My colleagues and students have been up in arms about an incident on campus, but I'm opting out of the campus hysteria. It's true that campus police discovered a cache of guns (some semi-automatic, some loaded) stashed in plain sight in a student's car on campus, but it's also true that the student was quickly removed from campus and will not be returning. There was some miscommunication at first, some tendency to treat the incident as just a minor infraction, but that mistake was quickly repaired. In the meantime, the hysteria level has gone off the charts, with some students eagerly expressing a desire to see this student drawn and quartered along with several administrators whose responses to the incident were perceived as too slow. It's a little frightening when the first response to fear of violence is to threaten more violence.
Yesterday morning several colleagues came in and asked me what I intended to do about the situation, and I was befuddled. I'm an English professor: what can I do? Tell my students not to bring guns on campus? They've already heard that message. Later I learned the student's name (it's a small campus...everyone knew the kid's name by the end of the day) and recalled my rather unpleasant encounters with him a few years ago, not to mention his more recent run-ins with several of my colleagues. If he intended a massacre, I'm sure my department would have been high on his hit list.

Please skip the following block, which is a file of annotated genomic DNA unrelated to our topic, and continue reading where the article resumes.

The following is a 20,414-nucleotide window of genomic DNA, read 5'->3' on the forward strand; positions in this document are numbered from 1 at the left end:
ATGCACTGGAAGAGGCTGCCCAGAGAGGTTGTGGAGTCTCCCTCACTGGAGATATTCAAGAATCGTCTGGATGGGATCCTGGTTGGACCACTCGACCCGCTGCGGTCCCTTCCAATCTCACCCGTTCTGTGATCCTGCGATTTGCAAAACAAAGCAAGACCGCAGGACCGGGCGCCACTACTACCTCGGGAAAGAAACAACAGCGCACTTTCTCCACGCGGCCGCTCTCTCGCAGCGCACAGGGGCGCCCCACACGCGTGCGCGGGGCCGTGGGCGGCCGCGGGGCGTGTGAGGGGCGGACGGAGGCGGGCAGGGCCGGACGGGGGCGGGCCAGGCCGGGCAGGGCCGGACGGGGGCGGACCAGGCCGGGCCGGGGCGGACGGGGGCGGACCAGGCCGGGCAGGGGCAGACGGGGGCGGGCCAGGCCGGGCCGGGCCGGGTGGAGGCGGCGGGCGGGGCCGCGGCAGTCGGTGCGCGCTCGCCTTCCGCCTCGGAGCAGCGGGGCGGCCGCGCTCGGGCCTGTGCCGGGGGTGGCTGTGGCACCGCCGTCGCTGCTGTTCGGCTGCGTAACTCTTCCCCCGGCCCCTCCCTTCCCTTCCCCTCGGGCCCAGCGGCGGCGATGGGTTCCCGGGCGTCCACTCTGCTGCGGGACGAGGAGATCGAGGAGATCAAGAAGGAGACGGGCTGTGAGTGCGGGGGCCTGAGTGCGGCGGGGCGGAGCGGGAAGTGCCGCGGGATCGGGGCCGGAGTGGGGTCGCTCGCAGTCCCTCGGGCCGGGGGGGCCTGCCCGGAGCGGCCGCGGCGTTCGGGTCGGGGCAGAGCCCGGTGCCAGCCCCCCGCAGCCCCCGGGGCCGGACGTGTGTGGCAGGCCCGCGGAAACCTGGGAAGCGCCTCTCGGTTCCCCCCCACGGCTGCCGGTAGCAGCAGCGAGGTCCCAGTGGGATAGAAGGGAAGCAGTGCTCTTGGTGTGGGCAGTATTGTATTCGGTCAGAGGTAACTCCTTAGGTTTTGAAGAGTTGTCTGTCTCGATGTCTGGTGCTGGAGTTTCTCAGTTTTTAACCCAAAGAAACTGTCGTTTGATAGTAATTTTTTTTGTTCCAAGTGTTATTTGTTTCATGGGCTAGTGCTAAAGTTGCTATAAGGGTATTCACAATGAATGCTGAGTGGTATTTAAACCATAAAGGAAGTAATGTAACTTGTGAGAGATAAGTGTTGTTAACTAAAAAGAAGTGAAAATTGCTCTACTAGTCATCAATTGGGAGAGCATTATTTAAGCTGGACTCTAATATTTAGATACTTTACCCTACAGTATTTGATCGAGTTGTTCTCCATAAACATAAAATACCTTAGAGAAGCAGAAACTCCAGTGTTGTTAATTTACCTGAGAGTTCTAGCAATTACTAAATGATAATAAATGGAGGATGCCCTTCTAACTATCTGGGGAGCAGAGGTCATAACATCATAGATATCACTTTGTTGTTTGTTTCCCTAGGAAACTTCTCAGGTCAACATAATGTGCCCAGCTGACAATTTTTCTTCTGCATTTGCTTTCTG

This brings the threat closer to home, but I don't intend to lose any sleep over it. It is the responsibility of campus police to keep us safe, and in this case they did just that without any assistance from me. I may be too trusting, but I'm happy to let them do their job while I focus on mine. So instead of getting hysterical, I'll be thankful that in this case, at least, we've dodged a bullet...or many of them.